My ISP has blocked port 123. I do not expect them to remove the block. Is there a simple, low-cost way to get time to the router?
You don’t say which device you have. If it’s a MAX series you may be able to get it via GPS signal (using recent firmware.) “There’s a setting for that.”
But I’m finding it challenging to understand why any – any – ISP would block port 123. Makes no sense. I guess you are certain about that?
I have the Surf SOHO MK3. I posted on the “Pepwave AP & Surf” product discussion section so I thought it was understood. But will update my topic to avoid any ambiguity. The reason it is blocked is because the ISP is concerned about DDoS attacks. I had filed a ticket with Pepwave a while back and a tech logged on the router and was able to confirm it.
Here is a link to a more detailed description than I can give you…
I have had no responses from anyone other than you so I assume that no one has any ideas since my post from a week ago. My understanding is that there are several ISPs that have the same policy so this should not be a rare situation. The time does not need to be very accurate. If there is a way that a computer on the LAN side can provide the time can the router accept it from that source? I have looked into that possibility but all the programs I have found depend on port 123. (I am running Debian Linux.)
Hi. Still seems bizarre that an ISP would block NTP. But I’ll certainly take your word for it!
We have used products from Leo Bodnar and Time Machines for Stratum 1 time servers when we can’t or don’t’ want to get to 'net-based servers. And, you could certainly upgrade your SOHO to one of the MAX series with GPS.
Without adding equipment to your network I am not aware of a way to get time syncs. However, I’ll invite comments from others.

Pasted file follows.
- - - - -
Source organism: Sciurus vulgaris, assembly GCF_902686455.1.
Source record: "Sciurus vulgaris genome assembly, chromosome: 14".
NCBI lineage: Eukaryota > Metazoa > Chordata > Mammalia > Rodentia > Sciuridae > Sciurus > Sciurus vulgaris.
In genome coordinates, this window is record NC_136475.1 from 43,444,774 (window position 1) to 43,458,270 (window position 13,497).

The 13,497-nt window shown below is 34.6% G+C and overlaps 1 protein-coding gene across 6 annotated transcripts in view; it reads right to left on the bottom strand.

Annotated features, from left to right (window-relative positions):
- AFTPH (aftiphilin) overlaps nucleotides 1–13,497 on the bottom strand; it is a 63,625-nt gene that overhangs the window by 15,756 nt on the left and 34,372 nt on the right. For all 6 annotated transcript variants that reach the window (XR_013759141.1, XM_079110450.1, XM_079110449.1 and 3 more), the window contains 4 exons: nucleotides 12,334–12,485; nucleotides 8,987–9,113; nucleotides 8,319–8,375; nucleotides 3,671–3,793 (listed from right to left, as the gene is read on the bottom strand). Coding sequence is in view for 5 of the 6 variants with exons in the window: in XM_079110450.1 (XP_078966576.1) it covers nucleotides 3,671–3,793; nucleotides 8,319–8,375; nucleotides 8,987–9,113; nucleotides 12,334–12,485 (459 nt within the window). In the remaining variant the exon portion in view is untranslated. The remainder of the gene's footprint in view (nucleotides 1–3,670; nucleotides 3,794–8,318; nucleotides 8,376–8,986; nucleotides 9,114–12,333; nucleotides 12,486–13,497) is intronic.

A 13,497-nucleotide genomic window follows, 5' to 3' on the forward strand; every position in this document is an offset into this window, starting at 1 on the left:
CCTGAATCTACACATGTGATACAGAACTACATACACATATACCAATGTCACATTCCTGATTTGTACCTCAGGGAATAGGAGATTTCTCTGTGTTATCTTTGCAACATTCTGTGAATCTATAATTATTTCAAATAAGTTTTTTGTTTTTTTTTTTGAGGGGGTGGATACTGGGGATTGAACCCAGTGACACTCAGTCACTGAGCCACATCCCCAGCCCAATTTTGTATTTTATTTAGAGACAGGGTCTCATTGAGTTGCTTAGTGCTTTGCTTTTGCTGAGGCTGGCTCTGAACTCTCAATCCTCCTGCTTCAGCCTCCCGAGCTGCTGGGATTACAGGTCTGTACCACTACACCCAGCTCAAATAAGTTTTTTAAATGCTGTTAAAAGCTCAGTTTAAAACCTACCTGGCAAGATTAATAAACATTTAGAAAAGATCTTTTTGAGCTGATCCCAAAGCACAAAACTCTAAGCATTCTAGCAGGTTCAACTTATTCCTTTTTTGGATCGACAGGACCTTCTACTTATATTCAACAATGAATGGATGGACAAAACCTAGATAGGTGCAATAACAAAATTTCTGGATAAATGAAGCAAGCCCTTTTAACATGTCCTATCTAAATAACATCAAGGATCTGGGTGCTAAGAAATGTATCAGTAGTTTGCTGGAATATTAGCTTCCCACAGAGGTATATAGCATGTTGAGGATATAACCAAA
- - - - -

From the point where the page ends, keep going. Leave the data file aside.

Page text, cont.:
The easiest way to probably get around the block from your ISP is to setup a Fusionhub on a solo license on Vultr for $5/month. FusionHub has a built in NTP server, so you can route all NTP traffic over the PepVPN, and since its a cloud server, its bypassing your ISP.
I would follow @MartinLangmaid’s video here if you want to test that method. Setting Up SpeedFusion between a FusionHub On Vultr and a Peplink BR1 4G Router - YouTube
Thank you very much for your suggestion. I have no need to any of the other functions for the FusionHub and it would be a recurring $5/month cost that would add up to where I could make a one time purchase of a hardware time server. Granted $5/month is not much but if there was a manual way to set the time from the router web GUI from the wall clock that would be all it would take to make me happy. My needs for the router are not extensive. I tested a basically simple solution I thought should work using a NTP server from the LAN side but it didn’t. However, I don’t know if NTP data can be accepted from the LAN side. I wish someone could answer that question.
I don’t see why NTP couldn’t be accepted from a LAN device. I don’t have a SOHO device, but I assume it has atleast 1 of these two options listed below should work with what you have just tried. Setup your LAN device as NTP server, give static IP address.
Network → Misc. Settings → Service Forwarding - under “Custom Service Forwarding” settings redirect all NTP traffic (ie: port 123) to the specific LAN address of your NTP server.
Additionally, you can adjust the “Internal Network Firewall Rules” to force redirection of all port 123 traffic to your specific NTP server.
That is a pretty horrible solution on the part of your ISP, NTP is a critical protocol for a lot of devices and particularly more so today given the growing number of IOT / Smart Home appliances that rely on accurate timing information to function - my light bulbs rely on setting their clocks accurately via NTP for example to turn on and off on schedule!
I would press them hard on this, either to remove the outbound port 123 block or to provide access to an NTP server within their network that you could tell your Peplink to use (the Peplink in turn can be configured to act as an NTP server for other devices behind it if necessary).
Does your ISP also block all outbound SMTP traffic on port 25 “because of spam” or filter all DNS outbound on port 53 via their own recursors “because of DNS amplification attacks” - strikes me they could use a few lessons in technical competence in how to effectively mitigate DDoS attacks both as a victim and an (unwilling) participant…